Albert A. Michelson

  • From:

    University of Chicago │ Chicago, Illinois

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  • Citation:

    For distinguished services in the field of optics and astrophysics.

Albert Abraham Michelson was born in Strelno, Prussia, in 1852. When he was two years old, his family emigrated to the United States, where they settled in San Francisco. Michelson graduated from the United States Naval Academy in 1873, and then served as science instructor at the academy from 1875 until 1879.

In 1878, Michelson began work on what was to be the focus of his life: the accurate measurement of the speed of light. He was able to obtain useful values with homemade apparatuses. Feeling the need to study optics before he could be qualified to make real progress, he traveled to Europe in 1880 and spent two years in Berlin, Heidelberg, and Paris, resigning from the U.S. Navy in 1881. Upon his return to the United States, he determined the velocity of light to be 299,853 kilometres (186,329 miles) per second, a value that remained the best for a generation, until Michelson himself improved on it.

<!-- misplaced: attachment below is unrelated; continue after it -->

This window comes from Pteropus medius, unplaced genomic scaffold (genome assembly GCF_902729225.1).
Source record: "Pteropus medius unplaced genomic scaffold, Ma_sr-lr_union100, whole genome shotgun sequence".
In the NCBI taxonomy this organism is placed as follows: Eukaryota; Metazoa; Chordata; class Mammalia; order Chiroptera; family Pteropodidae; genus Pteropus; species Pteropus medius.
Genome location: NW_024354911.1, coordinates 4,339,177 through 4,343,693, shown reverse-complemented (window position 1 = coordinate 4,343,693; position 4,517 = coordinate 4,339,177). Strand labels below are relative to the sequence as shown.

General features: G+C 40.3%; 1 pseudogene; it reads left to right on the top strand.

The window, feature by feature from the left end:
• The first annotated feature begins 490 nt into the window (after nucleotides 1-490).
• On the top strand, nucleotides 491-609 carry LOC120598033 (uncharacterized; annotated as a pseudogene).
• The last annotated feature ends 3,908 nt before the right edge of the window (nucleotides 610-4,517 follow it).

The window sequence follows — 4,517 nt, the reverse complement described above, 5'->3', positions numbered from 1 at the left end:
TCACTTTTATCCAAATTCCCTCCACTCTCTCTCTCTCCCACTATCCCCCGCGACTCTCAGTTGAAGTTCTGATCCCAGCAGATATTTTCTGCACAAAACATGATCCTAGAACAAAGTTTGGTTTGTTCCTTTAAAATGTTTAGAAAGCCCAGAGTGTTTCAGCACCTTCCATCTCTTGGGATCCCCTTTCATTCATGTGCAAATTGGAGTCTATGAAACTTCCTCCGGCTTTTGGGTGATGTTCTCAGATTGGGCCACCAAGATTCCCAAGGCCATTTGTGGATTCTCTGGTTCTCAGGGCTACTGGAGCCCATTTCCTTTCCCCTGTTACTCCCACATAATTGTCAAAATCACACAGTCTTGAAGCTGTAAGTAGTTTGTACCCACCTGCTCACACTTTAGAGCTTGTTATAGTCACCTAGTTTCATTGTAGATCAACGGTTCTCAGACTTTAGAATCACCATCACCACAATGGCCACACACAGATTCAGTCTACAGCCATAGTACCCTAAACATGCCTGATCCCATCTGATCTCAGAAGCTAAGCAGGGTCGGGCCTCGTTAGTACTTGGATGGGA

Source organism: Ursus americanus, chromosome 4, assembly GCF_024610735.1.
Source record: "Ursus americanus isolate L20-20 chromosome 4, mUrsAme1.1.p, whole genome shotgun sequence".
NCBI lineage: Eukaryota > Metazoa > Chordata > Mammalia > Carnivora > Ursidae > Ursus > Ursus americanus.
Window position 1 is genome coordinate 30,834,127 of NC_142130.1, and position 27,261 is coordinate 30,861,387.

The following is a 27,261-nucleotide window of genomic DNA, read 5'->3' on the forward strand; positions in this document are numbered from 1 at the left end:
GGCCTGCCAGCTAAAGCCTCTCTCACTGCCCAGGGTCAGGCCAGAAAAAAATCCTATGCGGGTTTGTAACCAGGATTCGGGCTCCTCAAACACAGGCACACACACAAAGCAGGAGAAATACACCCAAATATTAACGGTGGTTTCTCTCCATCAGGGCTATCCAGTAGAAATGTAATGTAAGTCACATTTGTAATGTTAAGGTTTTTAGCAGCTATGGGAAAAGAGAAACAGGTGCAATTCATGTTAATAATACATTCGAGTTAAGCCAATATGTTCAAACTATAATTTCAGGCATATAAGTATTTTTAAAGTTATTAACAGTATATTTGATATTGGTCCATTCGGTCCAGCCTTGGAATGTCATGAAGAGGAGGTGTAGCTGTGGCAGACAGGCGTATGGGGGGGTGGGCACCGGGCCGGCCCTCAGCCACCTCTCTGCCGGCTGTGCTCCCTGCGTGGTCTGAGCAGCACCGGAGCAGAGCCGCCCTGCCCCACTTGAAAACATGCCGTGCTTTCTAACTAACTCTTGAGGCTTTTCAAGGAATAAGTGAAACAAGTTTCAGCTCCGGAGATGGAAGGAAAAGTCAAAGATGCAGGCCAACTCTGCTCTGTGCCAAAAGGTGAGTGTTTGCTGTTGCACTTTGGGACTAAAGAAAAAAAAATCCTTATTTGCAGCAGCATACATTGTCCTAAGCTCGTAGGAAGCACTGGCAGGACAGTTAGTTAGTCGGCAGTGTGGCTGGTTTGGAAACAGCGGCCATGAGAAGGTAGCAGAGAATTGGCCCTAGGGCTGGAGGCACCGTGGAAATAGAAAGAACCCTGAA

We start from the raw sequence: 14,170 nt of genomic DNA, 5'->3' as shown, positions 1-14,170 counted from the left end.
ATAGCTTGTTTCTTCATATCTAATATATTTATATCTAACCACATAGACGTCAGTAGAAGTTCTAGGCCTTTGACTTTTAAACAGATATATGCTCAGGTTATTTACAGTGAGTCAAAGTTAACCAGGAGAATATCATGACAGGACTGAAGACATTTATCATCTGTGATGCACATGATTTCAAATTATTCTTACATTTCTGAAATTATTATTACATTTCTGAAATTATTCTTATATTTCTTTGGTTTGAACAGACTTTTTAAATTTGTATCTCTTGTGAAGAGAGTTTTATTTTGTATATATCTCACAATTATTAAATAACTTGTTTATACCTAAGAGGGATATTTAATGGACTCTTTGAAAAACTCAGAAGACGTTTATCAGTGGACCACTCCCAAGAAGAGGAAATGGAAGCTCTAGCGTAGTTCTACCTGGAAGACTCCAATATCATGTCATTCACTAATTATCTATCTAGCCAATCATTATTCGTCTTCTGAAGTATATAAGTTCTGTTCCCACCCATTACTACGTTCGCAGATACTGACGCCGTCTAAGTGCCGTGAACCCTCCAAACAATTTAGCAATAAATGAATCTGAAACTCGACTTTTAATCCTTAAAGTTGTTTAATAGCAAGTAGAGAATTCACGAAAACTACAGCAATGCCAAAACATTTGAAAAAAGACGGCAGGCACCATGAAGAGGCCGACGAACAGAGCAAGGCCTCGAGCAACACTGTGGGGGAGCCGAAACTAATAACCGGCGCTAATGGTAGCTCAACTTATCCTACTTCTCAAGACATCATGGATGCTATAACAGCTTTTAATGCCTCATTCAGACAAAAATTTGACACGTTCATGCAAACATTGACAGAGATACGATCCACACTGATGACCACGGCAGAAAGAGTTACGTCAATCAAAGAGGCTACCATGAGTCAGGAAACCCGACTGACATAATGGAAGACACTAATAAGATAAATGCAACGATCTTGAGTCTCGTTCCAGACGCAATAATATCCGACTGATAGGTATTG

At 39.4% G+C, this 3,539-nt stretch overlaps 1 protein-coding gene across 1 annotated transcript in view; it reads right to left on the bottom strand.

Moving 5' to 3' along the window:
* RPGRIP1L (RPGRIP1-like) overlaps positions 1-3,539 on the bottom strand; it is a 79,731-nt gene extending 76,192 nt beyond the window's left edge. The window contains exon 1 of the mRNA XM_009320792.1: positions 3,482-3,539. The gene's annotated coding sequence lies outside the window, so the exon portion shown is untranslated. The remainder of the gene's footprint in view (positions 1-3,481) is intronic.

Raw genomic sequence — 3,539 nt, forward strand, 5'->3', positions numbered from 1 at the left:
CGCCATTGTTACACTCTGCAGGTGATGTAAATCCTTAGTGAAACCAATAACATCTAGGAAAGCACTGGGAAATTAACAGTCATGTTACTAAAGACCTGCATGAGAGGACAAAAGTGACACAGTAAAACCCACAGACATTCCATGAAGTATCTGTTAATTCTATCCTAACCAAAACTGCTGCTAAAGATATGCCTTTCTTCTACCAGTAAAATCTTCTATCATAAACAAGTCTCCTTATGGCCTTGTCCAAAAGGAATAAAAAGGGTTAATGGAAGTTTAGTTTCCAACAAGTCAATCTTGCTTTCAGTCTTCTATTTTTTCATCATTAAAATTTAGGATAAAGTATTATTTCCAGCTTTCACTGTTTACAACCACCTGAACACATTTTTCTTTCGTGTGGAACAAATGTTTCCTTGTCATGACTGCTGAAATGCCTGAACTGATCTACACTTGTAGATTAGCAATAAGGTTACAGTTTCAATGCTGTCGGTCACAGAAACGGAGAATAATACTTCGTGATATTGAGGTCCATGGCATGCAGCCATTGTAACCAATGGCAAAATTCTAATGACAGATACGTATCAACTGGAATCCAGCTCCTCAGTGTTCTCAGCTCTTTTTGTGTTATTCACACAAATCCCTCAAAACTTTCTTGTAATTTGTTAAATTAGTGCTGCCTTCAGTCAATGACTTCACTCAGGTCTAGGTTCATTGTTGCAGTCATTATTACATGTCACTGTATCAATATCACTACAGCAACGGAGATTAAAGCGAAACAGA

While in Europe, Michelson began constructing an interferometer, a device designed to split a beam of light in two, send the parts along perpendicular paths, then bring them back together. If the light waves had, in the interim, fallen out of step, interference fringes of alternating light and dark bands would be obtained. From the width and number of those fringes, unprecedentedly delicate measurements could be made, comparing the velocity of light rays traveling at right angles to each other. From these investigations, Michelson was able to determine, in what came to be called the Michelson-Morley experiment, that there were no interference fringes and apparently no motion of the Earth relative to the "ether" (then thought to make up the basic substratum of the universe). To explain the result of the Michelson-Morley experiment, physics had to be recast on a new and more refined foundation, something that resulted, eventually, in Albert Einstein's formulation of the theory of relativity in 1905.

Information as of 1923